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Building good instincts about risk and probability can help you invest successfully. It’s a lot easier and cheaper to develop these instincts when you don’t have your savings on the line. Here are some unusual ways to improve your skills in reading the probabilities, and stacking the odds in your favor.

Playing Chess
A chess game doesn’t have a clear predefined path. The average chess game involves roughly 40 moves, and each move can play out in 400 different ways. That means the number of possible outcomes after the first few moves are 400, while the possible games of chess after the first few moves is greater than the number of electrons in the universe.

Chess, like investing, is about opening one’s self up to possibilities. Investors never know exactly how an investment is going to turn out. All they can do is try to keep moving the odds in their favor. Playing chess can help investors internalise the fact that when they make an investment, they don’t actually know how it will turn out – but they can certainly make calculated guesses.

In fact, there is a second lesson investors can learn from chess.

The implications of robotics and artificial intelligence on the economy and on investing are getting a lot of attention these days. There are fears that robots will eventually leave everyone unemployed. But there are lessons to be learnt from the experience of several chess-playing artificial intelligence algorithms that have been developed by IBM, Google and other software companies.

In 1997, reigning world chess champion Gary Kasparov was beaten by IBM’s Deep Blue supercomputer. Ever since then machines have beaten champion players on almost every board game attempted. The conclusion is quite simply that computers can learn to beat humans at any strategy game. Actually, there’s more to the story. Humans playing with computers can beat computers playing without the aid of a human. The lesson here is that the optimal solution is one that combines the creativity of humans with the number crunching ability of computing power. This lesson applies to investing, careers, jobs and productivity.

Playing Blackjack
Playing games that involve chance, such as Blackjack, is one of the quickest ways to learn about probabilities. If the player follows statistical Blackjack strategy, such as keeping in mind the variables of when to hit and when to stand based on the cards already dealt, they effectively have a framework for decision making in blackjack. Following a strategy will generate small returns over time. The winnings will not be massive, and there will be lots of small losses – but over time the wins will add up to more than the losses. That’s how investing works too.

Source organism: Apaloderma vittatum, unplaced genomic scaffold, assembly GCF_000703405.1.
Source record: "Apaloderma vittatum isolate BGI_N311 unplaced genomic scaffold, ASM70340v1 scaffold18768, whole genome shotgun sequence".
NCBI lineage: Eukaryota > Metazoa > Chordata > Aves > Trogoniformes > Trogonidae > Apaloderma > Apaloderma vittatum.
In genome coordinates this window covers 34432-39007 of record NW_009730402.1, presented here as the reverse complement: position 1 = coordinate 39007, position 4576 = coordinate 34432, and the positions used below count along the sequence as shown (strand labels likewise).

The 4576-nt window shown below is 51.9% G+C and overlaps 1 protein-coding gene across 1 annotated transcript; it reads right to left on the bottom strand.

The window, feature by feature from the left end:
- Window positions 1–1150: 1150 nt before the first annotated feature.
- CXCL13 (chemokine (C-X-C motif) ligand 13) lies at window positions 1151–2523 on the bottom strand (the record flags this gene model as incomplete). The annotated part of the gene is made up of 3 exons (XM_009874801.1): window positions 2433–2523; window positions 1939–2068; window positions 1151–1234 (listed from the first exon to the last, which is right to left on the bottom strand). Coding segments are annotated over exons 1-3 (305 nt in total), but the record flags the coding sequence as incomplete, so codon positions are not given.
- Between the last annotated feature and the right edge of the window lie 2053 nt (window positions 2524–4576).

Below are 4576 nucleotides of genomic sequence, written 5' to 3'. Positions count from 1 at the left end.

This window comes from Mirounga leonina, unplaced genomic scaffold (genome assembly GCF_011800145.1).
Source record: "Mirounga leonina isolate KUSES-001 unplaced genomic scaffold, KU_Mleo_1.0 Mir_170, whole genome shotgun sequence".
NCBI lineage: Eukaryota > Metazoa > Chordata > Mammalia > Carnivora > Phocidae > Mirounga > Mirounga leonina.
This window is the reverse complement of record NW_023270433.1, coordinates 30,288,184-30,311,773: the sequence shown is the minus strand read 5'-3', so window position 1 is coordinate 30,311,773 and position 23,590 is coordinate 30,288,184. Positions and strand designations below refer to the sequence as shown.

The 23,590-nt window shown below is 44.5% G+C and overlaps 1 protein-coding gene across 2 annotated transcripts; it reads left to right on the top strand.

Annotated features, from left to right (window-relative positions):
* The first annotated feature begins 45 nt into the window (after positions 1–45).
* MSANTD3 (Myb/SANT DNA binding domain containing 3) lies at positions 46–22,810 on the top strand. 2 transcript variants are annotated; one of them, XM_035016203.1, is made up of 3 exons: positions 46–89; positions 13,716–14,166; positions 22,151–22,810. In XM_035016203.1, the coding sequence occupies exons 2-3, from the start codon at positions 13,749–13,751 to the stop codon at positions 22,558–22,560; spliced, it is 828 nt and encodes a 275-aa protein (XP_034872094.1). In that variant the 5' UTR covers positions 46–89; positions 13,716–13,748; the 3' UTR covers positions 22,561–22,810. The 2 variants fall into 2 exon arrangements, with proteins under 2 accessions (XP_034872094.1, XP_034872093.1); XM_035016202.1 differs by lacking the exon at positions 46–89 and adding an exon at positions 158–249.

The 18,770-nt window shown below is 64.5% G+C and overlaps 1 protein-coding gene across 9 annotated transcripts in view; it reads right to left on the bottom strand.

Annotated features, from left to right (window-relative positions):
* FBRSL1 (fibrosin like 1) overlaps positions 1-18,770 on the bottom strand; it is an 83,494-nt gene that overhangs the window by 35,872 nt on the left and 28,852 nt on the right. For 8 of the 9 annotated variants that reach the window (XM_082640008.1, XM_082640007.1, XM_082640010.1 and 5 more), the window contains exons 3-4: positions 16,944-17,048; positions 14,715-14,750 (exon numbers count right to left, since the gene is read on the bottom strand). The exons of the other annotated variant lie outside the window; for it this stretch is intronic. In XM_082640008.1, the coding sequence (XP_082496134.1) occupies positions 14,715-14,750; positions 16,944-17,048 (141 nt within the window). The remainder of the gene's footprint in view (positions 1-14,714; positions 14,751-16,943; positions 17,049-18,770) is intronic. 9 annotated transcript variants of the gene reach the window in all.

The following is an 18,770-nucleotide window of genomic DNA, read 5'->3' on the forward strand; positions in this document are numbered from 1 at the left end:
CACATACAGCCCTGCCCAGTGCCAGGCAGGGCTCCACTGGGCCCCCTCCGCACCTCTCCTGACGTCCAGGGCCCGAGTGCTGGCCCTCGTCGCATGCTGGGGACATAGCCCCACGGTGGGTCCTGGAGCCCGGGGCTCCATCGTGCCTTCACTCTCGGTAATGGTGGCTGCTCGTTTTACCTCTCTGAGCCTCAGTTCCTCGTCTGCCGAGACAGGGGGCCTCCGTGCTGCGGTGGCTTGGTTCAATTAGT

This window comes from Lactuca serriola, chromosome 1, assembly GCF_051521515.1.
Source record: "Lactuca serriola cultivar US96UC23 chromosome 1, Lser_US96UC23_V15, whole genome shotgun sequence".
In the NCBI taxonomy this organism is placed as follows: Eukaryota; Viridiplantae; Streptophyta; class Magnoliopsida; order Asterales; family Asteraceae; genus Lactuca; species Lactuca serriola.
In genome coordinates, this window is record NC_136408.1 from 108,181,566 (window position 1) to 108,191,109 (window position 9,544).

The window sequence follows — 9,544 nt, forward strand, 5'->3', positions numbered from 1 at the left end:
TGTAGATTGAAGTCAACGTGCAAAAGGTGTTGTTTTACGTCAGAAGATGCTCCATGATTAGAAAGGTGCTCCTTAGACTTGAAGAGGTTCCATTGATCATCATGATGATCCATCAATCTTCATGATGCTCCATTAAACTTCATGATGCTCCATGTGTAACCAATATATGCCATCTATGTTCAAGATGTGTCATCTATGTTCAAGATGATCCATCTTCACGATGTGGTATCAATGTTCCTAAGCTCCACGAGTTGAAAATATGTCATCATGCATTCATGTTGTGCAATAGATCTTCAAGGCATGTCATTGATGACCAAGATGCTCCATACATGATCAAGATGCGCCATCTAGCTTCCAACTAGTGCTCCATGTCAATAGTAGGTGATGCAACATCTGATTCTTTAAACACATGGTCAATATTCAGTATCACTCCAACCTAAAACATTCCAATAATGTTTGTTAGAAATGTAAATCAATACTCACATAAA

Invariably, anyone new to Blackjack will begin to stray from their strategy and bet based on hunches and emotions. They will try to recover losses by increasing their bet size, and they will be based on the belief that they are on a winning streak. They will soon find this just doesn’t work in the long run. This is when an investor can learn how not to invest. They will also learn that any winning strategy will have good periods and bad. This is similar to the way investment styles tend to perform well during different periods.

By the way, poker is also a good way to learn about probabilities. Over time, Blackjack and Poker players learn that you have to know when you have an edge, and that you should only bet when you have an edge. Of course, this is true for investors too.

Digital Marketing
The digital age has ushered in an era of precision marketing. Online businesses know exactly what each sale costs them, as well as the profit they will make from each sale. If the average sale costs a company $4 in advertising costs, but they make a profit of $5 on each sale, they know they can generate 25 per cent on each dollar of ad spend. If each sale is costing more than the profit on each sale, they know they need to tweak their model, rather than continuing to fund a losing ad campaign. With such a clear business model, it’s easier for companies to raise funding. Investors have a fairly good idea of the profits their investment can generate for the company. They can also work out how the company will compound its profits and how it might benefit from economies of scale.

Not all businesses have such a clear relationship between the cost of each sale and the profit from each sale – but investors can at least think of potential investments in similar terms. Doing so can allow an investor to differentiate between businesses that actually have a profitable business model, rather than those that are just hoping for the best.

Summing Up
These are just a few examples: Investors can also learn from the strategies used by football goalkeepers during penalty shootouts and they can learn from the strategies baseball coaches use to select teams; numerous board games have lessons to offer, as do sports betting and other casino games.

The more different examples you can draw from the more you can internalise the concepts of risk and probability – the same principles that underlie successful investing.